(I am still amazed at how much food I was able to put away in those days, stoned or not. I'd order a large pizza for myself and accompany it with a plate of pasta with meat sauce. And bread and butter. And a couple of large Sprites. I weighed about 145 then. And I stayed that way well into my 20's. Now I weigh 190 or so and two slices makes me feel like I swallowed a small anvil. Whuhthefuh?!? However, I digress.)

After pizza, we'd go back to the school and listen to the tapes of what we'd practiced during the first part of rehearsal. This was so we could all yell at Duane, who was the guitarist. "For God's sakes, Duane, we've got two drummers but you can't hear anything except the guitar. You've got to turn it down a bit." To which Duane would reply, "Huh?"

We actually played quite a few gigs - high school dances and whatnot. How we got these gigs is still a mystery to me. I was never one for the business end of things. I was too busy believing I was a rock star. After all, I was the singer and I wrote the lyrics to our original tunes. Here's the first stanza of "World's End", from which we cleverly took the name of the band:

Now the time has come
World's become undone
Fire rains down and there is hell all around
Powers above black out the sun
Split into trillions of crystals
Heat rising from the core
Man is burning - Burnt away!
The Earth is no more!

I was full of all kinds of bright sunshiny thoughts in those days.

I can only recall two or three gigs where we didn't either get stuff thrown at us or otherwise hear the (righteous) wrath of the crowd. One was our first show ever, at Brookline High, April 26th, 1974. I've still got a ticket from that dance at home somewhere. It says, "Come Dance To The World's End!", which was also on the posters advertising our appearance. Amazingly enough, this blurb drew a crowd of 400 or so. This was the early 70's, though, and anybody heavy enough to contemplate death in their music was, like, profound, man!.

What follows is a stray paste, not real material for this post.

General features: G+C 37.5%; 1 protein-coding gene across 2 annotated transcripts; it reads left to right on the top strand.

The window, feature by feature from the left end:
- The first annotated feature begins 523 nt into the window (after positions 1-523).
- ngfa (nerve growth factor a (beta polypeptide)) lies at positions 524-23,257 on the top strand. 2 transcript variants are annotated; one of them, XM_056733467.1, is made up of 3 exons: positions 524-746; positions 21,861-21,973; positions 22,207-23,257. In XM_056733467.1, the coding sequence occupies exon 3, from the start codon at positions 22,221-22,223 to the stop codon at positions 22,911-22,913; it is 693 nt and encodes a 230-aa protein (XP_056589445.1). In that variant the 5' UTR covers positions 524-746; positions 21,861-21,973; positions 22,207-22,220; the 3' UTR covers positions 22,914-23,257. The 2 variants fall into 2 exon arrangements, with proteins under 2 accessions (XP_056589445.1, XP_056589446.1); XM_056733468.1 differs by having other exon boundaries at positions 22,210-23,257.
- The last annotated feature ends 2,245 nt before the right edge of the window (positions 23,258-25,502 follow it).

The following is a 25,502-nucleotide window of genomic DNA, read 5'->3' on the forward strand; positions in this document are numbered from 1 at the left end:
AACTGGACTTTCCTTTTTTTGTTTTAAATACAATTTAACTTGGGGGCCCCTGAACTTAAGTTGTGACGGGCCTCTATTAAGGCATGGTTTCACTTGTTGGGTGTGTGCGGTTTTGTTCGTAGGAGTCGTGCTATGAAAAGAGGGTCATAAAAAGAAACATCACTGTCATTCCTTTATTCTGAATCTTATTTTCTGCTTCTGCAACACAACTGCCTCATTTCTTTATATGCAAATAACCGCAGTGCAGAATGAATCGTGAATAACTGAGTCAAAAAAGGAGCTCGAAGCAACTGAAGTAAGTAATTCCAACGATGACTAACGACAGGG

I know how we got that job. I was sleeping with the girl who booked the bands for dances. She fancied herself a singer. In exchange for booking us, she got to sing on one of our songs. That was fine. We were both using each other for our mutual benefit. I think the band got paid something like $60, split 5 ways. And four of us had to pitch in for Duane's gasoline, since we hauled all the equipment in his dad's station wagon.

We opened with an original tune called "Feed Your Head". Can you guess what that one was about? I bet you can! Aside from the originals, we did whole bunches of really bad covers. Mostly Clapton and Allman Brothers, for some reason. It didn't really matter who the songs were by, though, as they never sounded anything like the originals when we finished with them. If we didn't announce beforehand which song was coming up, for all anyone knew it was another one of our own compositions.

Despite the execrable nature of our performances, I truly believed that we'd get a recording contract. How we were going to get it, I don't know. Looking back, I think we would have had to have mugged a real band.